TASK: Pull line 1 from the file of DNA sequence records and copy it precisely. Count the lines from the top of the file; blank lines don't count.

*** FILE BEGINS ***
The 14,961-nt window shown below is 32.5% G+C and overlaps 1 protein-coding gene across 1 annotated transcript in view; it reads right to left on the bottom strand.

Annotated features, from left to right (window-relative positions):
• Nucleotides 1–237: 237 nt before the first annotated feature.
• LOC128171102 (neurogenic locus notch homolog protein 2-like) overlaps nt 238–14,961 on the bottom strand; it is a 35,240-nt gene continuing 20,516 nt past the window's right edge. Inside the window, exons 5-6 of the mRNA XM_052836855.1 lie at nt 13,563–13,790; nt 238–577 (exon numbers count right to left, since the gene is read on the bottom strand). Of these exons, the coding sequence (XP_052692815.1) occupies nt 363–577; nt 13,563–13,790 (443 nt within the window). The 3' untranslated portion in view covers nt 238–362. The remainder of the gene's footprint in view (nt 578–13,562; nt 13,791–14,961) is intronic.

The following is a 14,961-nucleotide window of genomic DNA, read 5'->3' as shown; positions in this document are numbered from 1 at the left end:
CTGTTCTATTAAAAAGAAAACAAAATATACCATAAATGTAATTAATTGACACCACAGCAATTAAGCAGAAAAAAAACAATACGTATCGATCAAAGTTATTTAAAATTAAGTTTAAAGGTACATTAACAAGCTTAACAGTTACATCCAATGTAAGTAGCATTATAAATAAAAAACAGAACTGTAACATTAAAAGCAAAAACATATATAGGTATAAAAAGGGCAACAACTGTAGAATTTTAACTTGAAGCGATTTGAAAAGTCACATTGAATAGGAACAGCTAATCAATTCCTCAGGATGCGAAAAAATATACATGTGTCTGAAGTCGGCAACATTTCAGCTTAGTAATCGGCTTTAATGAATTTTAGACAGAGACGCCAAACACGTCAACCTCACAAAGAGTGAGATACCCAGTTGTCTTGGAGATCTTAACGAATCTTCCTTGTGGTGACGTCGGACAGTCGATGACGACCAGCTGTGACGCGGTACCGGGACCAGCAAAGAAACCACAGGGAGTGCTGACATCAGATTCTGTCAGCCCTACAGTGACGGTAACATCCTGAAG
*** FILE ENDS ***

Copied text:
The 14,961-nt window shown below is 32.5% G+C and overlaps 1 protein-coding gene across 1 annotated transcript in view; it reads right to left on the bottom strand.